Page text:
Updated 12:10 p.m.
United Nations chemical weapons investigators said they were shot at while en route to inspect a site where chemical weapons were suspected of being used Aug. 21 in the killing of hundreds of civilians.
A U.N. vehicle was shot at multiple times by "an unknown sniper," UN Secretary General Ban Ki-moon said Monday. After replacing the attacked vehicle, the UN team was able to make it to the site where they interviewed witnesses, survivors, and doctors, and collected samples, he said.
He said that he had instructed Angela Kane, the UN's under-secretary for disarmament who is overseeing the investigation, "to register a strong complaint to the Syrian Government and authorities of opposition forces so that this will never happen and the safety and security of the investigation teams will be secured from tomorrow."
President Obama met with his national security team Saturday as the United States weighs its response to the reports of chemical weapon use.
"We have a range of options available, and we are going to act very deliberately so that we’re making decisions consistent with our national interest as well as our assessment of what can advance our objectives in Syria,” a White House statement said Saturday.
The Syrian government led by President Bashar al-Assad agreed to allow the inspectors in on Sunday after UN pressure to do so.
Sen. Bob Corker, the ranking Republican on the Senate Foreign Relations Committee, said he spoke with administration officials in the situation room Sunday night and that they are working to build a coalition of NATO allies.
The U.S. will strike against the Assad regime, Corker said on Monday’s Morning Joe.
“Response is imminent” the Tennessee Republican said. “I don’t think there’s any question in our administration’s mind that chemical warfare has been used…I think you’re going to see a surgical, proportional strike against the Assad regime for what they have done and I support that.”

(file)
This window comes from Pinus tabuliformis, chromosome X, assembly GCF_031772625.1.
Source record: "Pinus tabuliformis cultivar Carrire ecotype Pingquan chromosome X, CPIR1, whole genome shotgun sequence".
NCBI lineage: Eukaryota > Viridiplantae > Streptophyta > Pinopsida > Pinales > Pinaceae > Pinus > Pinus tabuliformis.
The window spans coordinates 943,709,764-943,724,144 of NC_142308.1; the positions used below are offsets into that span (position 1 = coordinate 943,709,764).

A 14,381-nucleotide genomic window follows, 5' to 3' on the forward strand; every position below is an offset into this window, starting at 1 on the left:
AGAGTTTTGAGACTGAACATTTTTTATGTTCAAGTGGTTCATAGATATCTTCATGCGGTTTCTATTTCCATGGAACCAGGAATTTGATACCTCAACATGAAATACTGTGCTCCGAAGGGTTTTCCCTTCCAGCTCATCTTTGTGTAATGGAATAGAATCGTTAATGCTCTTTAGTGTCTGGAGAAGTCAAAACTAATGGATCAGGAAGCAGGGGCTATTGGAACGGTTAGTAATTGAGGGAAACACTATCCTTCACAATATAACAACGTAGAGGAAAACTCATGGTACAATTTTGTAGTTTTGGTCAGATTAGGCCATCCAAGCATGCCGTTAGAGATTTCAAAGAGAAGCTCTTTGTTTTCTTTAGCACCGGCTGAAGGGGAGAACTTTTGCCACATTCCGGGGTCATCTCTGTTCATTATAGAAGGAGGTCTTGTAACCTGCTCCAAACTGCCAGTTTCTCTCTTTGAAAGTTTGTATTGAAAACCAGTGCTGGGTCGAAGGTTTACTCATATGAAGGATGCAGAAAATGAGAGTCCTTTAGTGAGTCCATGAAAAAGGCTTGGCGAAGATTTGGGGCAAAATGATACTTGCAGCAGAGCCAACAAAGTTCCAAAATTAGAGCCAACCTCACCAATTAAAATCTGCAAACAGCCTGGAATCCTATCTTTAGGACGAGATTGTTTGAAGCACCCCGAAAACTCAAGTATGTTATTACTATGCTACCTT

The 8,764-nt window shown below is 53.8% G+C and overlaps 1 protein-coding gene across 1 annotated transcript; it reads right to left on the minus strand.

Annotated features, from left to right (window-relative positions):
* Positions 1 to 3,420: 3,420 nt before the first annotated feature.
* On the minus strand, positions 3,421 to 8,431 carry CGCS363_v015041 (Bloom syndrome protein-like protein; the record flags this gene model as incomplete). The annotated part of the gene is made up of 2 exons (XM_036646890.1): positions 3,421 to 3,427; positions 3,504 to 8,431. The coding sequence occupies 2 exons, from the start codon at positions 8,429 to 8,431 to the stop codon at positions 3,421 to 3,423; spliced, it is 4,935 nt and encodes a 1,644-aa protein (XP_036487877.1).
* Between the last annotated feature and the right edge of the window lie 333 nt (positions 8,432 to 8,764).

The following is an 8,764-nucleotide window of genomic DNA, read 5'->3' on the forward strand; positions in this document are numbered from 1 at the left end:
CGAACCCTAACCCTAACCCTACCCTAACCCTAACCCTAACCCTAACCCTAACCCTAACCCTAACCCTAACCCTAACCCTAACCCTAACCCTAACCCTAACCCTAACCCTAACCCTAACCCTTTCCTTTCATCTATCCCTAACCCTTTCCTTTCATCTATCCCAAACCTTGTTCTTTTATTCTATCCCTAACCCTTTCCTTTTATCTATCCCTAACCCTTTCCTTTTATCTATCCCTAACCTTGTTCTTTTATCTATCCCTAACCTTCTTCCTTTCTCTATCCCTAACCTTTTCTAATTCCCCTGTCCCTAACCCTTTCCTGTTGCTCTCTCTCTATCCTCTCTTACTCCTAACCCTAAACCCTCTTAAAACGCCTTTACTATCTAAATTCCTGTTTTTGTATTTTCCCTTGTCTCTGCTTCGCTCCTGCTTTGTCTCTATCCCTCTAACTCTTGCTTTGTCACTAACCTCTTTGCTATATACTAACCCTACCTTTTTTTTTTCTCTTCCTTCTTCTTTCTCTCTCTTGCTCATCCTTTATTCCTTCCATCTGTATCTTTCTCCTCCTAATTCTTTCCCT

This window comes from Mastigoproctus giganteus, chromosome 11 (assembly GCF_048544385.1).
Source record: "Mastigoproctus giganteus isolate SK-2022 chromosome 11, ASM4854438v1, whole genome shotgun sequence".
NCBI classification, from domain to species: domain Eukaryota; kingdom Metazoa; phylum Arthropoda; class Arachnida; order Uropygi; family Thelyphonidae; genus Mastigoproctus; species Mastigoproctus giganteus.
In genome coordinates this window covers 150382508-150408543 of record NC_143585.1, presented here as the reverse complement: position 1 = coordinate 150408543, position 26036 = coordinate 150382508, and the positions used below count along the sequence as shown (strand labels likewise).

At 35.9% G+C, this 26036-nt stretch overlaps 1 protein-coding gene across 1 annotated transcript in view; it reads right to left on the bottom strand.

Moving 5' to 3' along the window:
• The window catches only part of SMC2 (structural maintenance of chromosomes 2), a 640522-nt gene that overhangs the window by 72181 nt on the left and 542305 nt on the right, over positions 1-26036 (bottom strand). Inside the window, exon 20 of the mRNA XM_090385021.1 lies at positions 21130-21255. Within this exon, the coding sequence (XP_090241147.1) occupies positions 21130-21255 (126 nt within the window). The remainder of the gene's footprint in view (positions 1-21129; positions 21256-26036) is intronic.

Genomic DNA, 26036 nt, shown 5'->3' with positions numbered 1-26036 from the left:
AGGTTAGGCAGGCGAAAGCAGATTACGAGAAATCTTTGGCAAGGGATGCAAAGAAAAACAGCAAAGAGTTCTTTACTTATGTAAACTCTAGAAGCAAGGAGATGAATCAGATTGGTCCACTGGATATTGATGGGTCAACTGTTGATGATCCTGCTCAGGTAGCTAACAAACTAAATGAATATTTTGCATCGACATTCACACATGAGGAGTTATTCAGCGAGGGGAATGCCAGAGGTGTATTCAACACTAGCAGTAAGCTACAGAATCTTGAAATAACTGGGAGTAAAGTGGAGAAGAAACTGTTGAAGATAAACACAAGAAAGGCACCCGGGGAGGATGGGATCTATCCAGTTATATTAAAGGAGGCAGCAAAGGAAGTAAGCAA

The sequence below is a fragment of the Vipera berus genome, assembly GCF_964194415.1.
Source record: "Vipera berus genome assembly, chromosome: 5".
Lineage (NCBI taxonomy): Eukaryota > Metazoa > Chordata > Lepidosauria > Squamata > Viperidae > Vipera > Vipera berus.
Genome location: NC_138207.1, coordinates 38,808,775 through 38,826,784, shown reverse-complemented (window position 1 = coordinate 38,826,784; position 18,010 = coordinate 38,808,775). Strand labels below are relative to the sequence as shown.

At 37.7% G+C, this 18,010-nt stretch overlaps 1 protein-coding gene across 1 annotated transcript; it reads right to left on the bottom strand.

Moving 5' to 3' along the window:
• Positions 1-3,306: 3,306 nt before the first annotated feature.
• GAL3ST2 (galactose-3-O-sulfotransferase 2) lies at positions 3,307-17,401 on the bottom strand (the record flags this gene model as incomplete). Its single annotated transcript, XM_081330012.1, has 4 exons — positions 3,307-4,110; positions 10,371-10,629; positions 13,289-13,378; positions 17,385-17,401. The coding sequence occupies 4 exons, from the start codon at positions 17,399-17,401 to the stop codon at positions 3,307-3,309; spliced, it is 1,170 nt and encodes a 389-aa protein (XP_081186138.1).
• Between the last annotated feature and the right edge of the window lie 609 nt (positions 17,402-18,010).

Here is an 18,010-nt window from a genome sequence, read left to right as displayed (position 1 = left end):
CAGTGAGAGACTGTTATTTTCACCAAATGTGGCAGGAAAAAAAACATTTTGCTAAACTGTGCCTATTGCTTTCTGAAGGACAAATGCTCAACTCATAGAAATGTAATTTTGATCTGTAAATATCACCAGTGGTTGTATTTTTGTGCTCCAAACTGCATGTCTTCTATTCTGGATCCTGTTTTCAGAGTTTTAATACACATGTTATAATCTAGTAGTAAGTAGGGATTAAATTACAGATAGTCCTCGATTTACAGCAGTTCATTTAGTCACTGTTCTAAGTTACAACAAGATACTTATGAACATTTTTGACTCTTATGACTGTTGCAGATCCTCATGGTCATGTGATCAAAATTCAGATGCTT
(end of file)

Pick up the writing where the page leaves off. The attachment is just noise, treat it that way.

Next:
NBC News’ Andrea Mitchell said the response wouldn't happen in the next day or two, but soon.
"I'm told it’s not imminent, but it’s moving very quickly," she said. "We’re still working with Congress and the allies.”
Corker shied away from the idea of an involved strike or providing rebels with aircraft assistance.
“I do not want us though to move into a situation where we’re moving beyond supporting the moderate, vetted opposition,” he said. “ I think Syrians need to be the ones to take care of this.”
Corker repeatedly said he hopes the president will go to Congress for authorization of the strike, but admitted that he doesn’t actually need Congress’ stamp of approval.
“They do not need an authorization, but I do hope they’ll come for one,” Corker said, acknowledging that Congress is on recess at present. "They can start, but hopefully Congress will take up an authorization for this [once they are back in session]."
An authorization of a surgical strike, he said, is “the right thing, that’s what the American people expect their legislators to do.”